Dementia also plays a part in all this and there isn't any point in trying to explain things. He just doesn't get it. Sorry if I sound bitter. I suppose I am but I am working on being a better, more patient caregiver. As Emma said, thank goodness there are others experiencing the same issues. I was beginning to think I was going a little crazy. Perhaps in time things will get a little better for you.

By caregivermary On 2010.07.24 13:43

My husb primary dr. put my husb on Citaloprm 20mg. If you look at the side effects, I believe it states it decreases the sex drive or something like that. It did change his interest level but not completely. I think with dementia they often live in the past and remember when they could do things they actually cannot do now. Meaningful sex is one of them. Unfortuately, for me even small moments of affection mean sex to him. Another thing I do is change the subject or move out of the room/place we are in and distract from it. This does work quite often. I do not believe there is a good solution and also I don't believe this will go completely away. I believe annwood said this on many occasions.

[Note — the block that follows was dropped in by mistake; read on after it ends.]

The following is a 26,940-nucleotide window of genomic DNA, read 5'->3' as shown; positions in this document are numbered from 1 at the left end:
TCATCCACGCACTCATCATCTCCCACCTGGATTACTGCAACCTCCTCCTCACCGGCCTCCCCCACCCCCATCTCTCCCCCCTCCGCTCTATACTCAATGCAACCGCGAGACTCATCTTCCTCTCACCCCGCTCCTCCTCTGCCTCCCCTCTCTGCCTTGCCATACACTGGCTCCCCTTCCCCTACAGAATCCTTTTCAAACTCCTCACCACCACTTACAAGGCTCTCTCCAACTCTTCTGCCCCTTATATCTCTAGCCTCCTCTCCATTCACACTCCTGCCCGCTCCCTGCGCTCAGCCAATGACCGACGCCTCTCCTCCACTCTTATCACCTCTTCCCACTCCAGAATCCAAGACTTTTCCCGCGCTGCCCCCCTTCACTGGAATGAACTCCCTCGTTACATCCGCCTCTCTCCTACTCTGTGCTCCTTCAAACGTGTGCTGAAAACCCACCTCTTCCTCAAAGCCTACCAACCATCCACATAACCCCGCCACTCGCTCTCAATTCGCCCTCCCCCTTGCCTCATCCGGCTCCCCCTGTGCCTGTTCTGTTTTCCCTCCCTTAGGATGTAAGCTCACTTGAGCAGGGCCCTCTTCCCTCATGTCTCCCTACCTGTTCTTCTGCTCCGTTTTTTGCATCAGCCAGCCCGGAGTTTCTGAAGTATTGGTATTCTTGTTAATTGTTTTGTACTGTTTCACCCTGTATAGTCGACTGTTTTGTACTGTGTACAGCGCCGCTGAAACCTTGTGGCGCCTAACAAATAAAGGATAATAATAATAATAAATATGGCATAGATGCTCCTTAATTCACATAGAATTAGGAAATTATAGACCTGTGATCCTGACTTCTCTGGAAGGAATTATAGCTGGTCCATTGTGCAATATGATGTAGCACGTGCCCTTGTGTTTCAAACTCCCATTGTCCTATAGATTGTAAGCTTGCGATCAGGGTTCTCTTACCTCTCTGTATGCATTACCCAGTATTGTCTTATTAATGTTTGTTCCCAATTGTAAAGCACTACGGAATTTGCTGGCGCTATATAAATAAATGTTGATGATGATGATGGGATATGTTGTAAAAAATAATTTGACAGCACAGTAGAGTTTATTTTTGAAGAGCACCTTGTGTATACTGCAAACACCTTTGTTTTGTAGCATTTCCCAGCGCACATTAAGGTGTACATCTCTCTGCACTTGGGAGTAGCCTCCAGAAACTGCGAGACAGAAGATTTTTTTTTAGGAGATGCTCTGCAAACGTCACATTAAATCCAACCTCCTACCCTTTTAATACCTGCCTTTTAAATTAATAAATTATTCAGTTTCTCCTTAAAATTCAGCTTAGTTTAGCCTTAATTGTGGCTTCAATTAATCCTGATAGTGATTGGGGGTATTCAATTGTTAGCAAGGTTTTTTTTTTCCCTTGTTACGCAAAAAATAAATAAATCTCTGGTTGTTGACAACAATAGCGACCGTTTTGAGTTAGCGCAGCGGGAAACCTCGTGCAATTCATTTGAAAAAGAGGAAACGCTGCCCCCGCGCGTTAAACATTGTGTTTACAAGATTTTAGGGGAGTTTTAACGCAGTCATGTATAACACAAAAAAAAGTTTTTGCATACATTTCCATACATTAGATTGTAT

At this point for me at least, I'm the one who is lonely, lacking physical affection, and wondering how long I can go on like this. I'm sure many of you are in the same situation. No one is concerned or worried about my mental well being. I know I am the one who has to find ways to get beyond this.

Having all of you to listen and get advice from is the best I have.

By MJ-Camano On 2010.07.24 14:09